the face page of the application form and the YES box must be marked.


The modular grant concept establishes specific modules in which direct costs 
may be requested as well as a maximum level for requested budgets. Only 
limited budgetary information is required under this approach. The just-in-
time concept allows applicants to submit certain information only when there 
is a possibility for an award. It is anticipated that these changes will 
reduce the administrative burden for the applicants, reviewers and Institute 
staff. The research grant application form PHS 398 (rev. 4/98) is to be used 
in applying for these grants, with the modifications noted below.


As specified in the MECHANISM OF SUPPORT, applicants may request up to 
$150,000 or $175,000 in direct costs based on the number of collaborating 
institutions. These costs should be requested in $25,000 modules, up to a 
total direct cost request of $150,000 per year when there is a single 
institution involved (no collaborating institutions), or up to a total direct 
cost request of $175,000 when two or more institutions are collaborating. The 
total direct costs must be requested in accordance with the program 
guidelines and the modifications made to the standard PHS 398 application 
instructions described below:

PHS 398

o  FACE PAGE: Items 7a and 7b should be completed, indicating Direct Costs 
(in $25,000 increments up to a maximum of $150,000 or $175,000 based on the 
number of  collaborating institutions) and Total Costs [Modular Total Direct 
plus Facilities and Administrative (F&A) costs] for the initial budget 
period.  Items 8a and 8b should be completed indicating the Direct and Total 
Costs for the entire proposed period of support.

4 of the PHS 398.  It is not required and will not be accepted with the 

categorical budget table on Form Page 5 of the PHS 398.  It is not required 
and will not be accepted with the application.

NARRATIVE BUDGET JUSTIFICATION - Prepare a Modular Grant Budget Narrative 
page. (See for 
sample pages.)  At the top of the page, enter the total direct costs 
requested for each year. This is not a Form page.

o  Under Personnel, list key project personnel, including their names, 
percent of effort, and roles on the project. No individual salary information 
should be provided. However, the applicant should use the NIH appropriation 
language salary cap and the NIH policy for graduate student compensation in 
developing the budget request.

For Consortium/Contractual costs, provide an estimate of total costs (direct 
plus facilities and administrative) for each year, each rounded to the 
nearest $1,000.  List the individuals/ organizations with whom consortium or 
contractual arrangements have been made, the percent effort of key personnel, 
and the role on the project. Indicate whether the collaborating institution 
is foreign or domestic. The total cost for a consortium/contractual 
arrangement is included in the overall requested modular direct cost amount. 
Include the Letter of Intent to establish a consortium.

Provide an additional narrative budget justification for any variation in the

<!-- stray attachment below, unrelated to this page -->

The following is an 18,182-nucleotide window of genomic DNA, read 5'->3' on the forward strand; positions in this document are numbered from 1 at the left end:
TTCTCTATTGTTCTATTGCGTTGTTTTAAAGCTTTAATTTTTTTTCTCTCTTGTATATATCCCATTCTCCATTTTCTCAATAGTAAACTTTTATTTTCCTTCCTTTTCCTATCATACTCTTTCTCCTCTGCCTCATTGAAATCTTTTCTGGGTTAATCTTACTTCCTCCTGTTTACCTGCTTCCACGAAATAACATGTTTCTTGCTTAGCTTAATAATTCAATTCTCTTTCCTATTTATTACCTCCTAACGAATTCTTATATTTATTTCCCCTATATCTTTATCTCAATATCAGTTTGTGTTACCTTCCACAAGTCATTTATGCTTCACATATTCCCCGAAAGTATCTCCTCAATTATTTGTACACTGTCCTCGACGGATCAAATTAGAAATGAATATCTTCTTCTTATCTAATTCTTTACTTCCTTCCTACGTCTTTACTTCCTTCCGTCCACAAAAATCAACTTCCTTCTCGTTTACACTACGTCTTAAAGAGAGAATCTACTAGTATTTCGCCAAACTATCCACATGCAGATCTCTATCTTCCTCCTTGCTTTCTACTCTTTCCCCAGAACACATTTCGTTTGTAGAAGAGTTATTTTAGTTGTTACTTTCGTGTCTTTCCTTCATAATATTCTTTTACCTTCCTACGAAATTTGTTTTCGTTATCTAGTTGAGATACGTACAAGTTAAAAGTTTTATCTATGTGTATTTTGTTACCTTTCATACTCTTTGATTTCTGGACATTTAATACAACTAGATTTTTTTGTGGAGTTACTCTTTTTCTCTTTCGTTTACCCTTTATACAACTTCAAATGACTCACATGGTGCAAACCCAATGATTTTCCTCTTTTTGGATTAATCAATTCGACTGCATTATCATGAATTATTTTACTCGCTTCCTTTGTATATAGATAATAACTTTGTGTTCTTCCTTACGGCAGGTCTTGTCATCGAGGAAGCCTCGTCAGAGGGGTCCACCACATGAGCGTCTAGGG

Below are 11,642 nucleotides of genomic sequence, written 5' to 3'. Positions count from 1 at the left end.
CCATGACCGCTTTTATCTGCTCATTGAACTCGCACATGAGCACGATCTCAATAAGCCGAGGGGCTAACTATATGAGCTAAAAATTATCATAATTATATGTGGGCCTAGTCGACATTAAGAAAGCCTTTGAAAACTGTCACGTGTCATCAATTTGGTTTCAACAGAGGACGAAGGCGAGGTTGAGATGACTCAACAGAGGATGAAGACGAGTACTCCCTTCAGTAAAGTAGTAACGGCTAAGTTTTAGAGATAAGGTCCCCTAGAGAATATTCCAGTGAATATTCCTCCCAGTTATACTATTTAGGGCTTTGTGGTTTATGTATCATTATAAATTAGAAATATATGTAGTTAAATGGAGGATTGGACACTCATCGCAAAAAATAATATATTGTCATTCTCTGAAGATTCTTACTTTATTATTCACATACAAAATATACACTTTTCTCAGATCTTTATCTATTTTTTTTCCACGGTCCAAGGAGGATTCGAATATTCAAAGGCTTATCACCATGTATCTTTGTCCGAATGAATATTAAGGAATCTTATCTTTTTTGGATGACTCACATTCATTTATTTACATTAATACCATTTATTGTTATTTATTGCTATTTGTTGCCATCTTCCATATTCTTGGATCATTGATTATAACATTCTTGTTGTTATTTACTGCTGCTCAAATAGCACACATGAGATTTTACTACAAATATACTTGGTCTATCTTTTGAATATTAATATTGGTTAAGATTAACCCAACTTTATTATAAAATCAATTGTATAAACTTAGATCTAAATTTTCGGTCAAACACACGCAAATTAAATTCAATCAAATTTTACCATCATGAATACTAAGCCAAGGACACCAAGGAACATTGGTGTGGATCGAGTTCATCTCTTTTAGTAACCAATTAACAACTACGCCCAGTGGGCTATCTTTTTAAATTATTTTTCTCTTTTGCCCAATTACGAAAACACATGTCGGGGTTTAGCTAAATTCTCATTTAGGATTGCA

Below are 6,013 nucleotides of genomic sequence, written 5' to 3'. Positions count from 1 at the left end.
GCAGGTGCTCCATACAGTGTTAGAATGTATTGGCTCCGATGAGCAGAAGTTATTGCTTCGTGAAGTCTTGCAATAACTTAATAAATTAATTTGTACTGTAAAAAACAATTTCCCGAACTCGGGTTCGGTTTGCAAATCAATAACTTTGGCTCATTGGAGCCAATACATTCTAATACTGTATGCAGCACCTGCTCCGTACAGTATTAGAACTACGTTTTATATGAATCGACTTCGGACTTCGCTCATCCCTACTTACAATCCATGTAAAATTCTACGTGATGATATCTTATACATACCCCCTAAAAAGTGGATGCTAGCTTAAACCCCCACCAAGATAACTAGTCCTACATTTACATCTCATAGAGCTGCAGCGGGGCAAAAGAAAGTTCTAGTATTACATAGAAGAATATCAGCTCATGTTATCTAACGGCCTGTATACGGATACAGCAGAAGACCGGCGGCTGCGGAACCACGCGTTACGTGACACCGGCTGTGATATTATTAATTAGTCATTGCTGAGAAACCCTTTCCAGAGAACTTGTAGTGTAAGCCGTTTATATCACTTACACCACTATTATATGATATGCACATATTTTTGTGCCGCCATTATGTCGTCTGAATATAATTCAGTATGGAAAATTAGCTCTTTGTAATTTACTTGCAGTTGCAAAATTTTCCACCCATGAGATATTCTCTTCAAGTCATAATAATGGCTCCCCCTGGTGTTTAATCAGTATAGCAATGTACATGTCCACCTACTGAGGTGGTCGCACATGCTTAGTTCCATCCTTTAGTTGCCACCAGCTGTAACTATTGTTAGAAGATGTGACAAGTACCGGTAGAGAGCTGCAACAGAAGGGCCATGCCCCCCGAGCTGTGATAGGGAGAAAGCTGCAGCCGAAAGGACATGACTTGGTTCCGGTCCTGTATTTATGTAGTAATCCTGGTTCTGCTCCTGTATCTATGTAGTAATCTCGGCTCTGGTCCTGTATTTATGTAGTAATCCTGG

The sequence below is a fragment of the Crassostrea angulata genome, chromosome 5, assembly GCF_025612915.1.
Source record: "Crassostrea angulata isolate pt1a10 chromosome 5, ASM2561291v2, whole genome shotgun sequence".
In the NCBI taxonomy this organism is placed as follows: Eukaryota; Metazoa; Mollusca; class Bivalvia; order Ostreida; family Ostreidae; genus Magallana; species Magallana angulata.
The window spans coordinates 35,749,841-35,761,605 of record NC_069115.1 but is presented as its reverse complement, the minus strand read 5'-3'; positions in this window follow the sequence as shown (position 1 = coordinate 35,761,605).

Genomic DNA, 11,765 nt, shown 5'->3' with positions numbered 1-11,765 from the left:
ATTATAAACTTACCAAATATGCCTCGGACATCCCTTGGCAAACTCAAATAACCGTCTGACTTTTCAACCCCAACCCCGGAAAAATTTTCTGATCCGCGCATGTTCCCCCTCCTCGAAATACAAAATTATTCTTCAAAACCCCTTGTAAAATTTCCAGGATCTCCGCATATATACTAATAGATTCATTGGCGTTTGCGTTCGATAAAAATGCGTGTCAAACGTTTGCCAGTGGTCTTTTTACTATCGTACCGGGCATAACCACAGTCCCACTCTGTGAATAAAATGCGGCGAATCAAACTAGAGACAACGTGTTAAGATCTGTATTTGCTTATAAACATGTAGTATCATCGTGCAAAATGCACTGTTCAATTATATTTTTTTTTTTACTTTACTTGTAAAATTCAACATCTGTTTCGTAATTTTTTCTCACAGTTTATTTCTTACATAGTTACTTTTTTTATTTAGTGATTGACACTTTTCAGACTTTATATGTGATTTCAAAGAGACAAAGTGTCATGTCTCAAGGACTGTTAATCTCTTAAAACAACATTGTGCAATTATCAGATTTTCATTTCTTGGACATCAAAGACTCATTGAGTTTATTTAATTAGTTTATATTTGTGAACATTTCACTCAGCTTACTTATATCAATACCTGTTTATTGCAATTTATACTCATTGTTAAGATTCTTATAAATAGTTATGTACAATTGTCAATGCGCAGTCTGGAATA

number of modules requested.

o  BIOGRAPHICAL SKETCH - The Biographical Sketch provides information used by 
reviewers in the assessment of each individual's qualifications for a 
specific role in the proposed project, as well as to evaluate the overall 
qualifications of the research team.  A biographical sketch is required for 
all key personnel, following the instructions below.  No more than three 
pages may be used for each person.  A sample biographical sketch may be 
viewed at:

- Complete the educational block at the top of the form page;
- List position(s) and any honors;
- Provide information, including overall goals and responsibilities, on 
research projects ongoing or completed during the last three years;
- List selected peer-reviewed publications, with full citations.

o  CHECKLIST - This page should be completed and submitted with the 
application.  If the F&A rate agreement has been established, indicate the 
type of agreement and the date. All appropriate exclusions must be applied in 
the calculation of the F&A costs for the initial budget period and all future 
budget years.

o  The applicant should provide the name and phone number of the individual 
to contact concerning fiscal and administrative issues if additional 
information is necessary following the initial review.


Applications will be assigned on the basis of established Public Health 
Service referral guidelines.  Applications that are complete will be 
evaluated for scientific and technical merit by an appropriate peer review 
group convened in accordance with NIH peer review procedures. As part of the 
initial merit review, all applications will receive a written critique and 
undergo a process in which only those applications deemed to have the highest 
scientific merit, generally the top half of applications under review, will 
be discussed, assigned a priority score, and receive a second level review by 
the appropriate national advisory council or board.

Review Criteria

The goals of NIH-supported research are to advance our understanding of 
biological  systems, improve the control of disease, and enhance health. In 
the written comments  reviewers will be asked to discuss the following